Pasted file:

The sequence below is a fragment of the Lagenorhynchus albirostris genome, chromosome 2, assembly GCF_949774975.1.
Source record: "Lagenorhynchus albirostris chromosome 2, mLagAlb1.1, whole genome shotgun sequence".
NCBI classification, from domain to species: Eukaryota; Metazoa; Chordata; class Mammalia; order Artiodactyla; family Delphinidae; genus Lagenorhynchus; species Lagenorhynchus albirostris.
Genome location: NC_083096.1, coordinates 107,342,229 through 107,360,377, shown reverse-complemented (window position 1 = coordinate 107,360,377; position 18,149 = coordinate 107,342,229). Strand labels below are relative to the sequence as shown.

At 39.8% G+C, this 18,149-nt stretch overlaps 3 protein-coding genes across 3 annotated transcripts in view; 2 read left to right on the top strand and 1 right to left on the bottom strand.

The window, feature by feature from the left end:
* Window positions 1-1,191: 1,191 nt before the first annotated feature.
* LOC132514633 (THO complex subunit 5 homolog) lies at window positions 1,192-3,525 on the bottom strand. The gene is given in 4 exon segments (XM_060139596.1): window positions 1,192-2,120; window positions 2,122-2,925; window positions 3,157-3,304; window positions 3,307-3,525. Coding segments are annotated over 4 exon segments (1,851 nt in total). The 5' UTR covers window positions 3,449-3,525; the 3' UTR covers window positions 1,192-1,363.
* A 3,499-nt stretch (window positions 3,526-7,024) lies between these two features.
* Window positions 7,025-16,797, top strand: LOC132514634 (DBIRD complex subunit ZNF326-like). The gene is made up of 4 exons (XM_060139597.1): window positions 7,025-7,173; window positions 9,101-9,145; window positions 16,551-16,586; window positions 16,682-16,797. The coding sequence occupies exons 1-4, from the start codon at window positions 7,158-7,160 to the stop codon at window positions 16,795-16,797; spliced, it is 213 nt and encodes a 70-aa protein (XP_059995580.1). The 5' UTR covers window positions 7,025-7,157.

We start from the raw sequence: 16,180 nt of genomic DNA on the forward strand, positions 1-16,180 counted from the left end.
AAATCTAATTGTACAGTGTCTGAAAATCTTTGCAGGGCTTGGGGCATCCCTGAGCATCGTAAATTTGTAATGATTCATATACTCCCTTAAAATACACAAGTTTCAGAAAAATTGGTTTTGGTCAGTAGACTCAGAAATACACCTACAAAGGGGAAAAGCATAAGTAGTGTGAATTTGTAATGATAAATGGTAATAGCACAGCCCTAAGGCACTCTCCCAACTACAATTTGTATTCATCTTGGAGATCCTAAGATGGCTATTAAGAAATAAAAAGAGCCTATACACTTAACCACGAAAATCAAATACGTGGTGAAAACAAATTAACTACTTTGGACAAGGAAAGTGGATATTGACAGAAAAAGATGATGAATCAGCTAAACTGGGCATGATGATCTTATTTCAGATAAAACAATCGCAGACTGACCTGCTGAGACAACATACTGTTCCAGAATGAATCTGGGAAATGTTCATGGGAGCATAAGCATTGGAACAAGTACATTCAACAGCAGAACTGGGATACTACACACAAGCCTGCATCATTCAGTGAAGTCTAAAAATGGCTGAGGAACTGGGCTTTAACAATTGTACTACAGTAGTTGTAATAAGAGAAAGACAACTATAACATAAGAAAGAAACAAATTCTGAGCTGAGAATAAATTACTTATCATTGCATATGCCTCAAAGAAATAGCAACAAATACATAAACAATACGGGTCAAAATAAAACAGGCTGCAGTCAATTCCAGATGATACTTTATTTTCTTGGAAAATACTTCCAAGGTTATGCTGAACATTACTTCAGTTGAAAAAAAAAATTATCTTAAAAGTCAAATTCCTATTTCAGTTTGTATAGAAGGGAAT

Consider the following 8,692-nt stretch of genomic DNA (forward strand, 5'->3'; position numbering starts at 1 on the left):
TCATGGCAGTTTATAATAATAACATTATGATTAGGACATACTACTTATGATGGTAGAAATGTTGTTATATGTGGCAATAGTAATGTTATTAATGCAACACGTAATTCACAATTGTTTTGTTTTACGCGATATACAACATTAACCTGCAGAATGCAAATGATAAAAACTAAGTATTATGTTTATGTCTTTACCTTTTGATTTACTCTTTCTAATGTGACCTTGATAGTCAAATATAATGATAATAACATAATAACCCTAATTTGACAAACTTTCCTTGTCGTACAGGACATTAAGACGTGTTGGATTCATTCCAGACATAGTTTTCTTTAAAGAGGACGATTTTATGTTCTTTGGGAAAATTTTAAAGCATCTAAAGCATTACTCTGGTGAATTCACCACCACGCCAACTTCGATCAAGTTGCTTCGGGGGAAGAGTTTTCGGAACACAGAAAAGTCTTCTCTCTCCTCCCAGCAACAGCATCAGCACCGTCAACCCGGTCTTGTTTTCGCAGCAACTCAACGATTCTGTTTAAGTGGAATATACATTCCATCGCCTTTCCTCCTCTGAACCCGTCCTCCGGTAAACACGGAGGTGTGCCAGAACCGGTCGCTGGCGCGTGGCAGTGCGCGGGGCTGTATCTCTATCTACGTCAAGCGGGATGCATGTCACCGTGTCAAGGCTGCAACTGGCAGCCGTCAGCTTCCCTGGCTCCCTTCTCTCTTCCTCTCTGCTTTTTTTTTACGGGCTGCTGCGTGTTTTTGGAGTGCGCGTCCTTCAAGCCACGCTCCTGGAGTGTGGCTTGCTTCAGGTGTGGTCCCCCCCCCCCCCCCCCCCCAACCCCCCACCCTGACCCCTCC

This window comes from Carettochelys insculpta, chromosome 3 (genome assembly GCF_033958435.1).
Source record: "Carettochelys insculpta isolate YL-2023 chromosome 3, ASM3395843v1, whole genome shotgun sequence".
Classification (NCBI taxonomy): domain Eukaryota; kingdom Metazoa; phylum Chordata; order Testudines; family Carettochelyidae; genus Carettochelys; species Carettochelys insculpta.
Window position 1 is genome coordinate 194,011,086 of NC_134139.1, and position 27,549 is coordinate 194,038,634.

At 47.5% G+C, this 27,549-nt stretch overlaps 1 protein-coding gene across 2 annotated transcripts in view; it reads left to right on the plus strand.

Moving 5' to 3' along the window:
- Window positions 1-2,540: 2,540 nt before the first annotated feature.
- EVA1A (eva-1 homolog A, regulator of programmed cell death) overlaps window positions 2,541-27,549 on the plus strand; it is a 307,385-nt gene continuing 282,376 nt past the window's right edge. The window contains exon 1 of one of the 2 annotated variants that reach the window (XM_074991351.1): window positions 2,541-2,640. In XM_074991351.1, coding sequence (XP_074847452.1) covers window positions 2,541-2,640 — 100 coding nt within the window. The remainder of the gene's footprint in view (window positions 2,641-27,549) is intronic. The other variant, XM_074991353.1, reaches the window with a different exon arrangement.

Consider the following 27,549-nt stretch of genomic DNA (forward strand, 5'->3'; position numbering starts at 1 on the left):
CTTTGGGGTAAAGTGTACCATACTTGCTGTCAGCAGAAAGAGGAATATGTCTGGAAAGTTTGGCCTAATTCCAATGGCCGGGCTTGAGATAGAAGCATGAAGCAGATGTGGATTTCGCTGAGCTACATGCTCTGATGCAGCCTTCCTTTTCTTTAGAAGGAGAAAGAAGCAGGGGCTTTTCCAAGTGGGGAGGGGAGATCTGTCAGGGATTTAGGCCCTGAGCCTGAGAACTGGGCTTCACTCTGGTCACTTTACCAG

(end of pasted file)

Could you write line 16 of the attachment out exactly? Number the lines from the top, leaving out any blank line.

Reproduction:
Source record: "Carettochelys insculpta isolate YL-2023 chromosome 3, ASM3395843v1, whole genome shotgun sequence".